school was Urdu, I had to learn alien names for familiar things. I must have spent the next 10 years learning in a language that I would be considered pretentious for speaking in my own street.
By the time I finished high school, I realised that there was no college physics in Urdu, forget mathematics, and if you were destined to study aviation, you might have had to wait for centuries while someone drew up navigation maps in Urdu. So I began to learn English and by the time I drifted into writing I had no idea what my own language was. I was more like, “How much are you paying?”
How one comes not to read and write in one’s mother tongue is as problematic as someone who can write in their own language but elects to write in another. But, as the kids say these days, why trap yourself in these binaries when you can write in both or even a third?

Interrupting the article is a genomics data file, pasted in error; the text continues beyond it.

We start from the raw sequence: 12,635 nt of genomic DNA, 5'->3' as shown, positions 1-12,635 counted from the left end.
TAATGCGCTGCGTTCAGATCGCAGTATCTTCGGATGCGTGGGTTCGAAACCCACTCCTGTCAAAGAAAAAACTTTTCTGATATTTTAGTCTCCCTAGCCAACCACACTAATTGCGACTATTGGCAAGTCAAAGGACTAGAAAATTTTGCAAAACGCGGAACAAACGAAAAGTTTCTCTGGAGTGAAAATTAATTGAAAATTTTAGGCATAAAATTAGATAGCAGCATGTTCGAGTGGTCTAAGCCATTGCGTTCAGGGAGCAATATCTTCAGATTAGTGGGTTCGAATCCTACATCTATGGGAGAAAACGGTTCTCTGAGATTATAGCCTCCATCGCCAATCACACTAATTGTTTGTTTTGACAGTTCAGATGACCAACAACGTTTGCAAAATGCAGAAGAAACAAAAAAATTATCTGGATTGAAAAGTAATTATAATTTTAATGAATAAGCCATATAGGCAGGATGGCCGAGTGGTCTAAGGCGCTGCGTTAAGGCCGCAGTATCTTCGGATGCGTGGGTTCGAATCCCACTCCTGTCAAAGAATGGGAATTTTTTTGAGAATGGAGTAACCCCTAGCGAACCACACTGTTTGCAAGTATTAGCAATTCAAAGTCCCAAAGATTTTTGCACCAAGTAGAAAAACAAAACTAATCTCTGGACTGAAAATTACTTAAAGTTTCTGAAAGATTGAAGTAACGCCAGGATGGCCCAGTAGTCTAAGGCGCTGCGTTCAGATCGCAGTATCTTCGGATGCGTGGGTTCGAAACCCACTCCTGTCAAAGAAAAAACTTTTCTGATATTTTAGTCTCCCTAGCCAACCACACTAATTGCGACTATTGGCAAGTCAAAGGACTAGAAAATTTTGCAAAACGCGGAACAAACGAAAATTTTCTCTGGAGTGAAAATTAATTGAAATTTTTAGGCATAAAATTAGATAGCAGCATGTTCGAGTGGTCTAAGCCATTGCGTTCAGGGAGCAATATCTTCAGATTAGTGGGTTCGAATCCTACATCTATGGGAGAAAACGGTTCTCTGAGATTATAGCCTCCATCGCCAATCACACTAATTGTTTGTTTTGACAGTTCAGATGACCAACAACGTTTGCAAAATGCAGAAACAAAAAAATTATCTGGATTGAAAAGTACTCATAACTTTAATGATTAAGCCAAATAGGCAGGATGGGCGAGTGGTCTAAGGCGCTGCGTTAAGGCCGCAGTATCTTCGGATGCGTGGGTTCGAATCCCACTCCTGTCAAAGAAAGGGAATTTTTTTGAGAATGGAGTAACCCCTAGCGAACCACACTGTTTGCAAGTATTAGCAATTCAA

The same people who ask why you write in this or that language also insinuate that if you are writing in three languages, surely you are lying in three languages. You are peddling three different versions of the same story to three different sets of people. Sometimes I worry that they might be right but then I take solace in the fact that in their quest for a single truth, they are not likely to find out. To answer the original question: when I write a novel, I think and plot and scribble in English for the simple reason that all the great novels I have read, even if they were originally written in Arabic, I read in English. And also because Graham Greene wrote his novels in English. When I write a political rant or a comment piece, I lean towards Urdu because there are all these ready-made historical references, street slang and wordplay bursting to be put to use. Recently, some friends asked me to write a song and it ended up a mixture of Urdu and Punjabi, no doubt the result of all the romantic songs that kept me awake through teenage nights. And when someone pisses me off, I am most likely to mutter something that I am not supposed to say in front of my mother. In her language.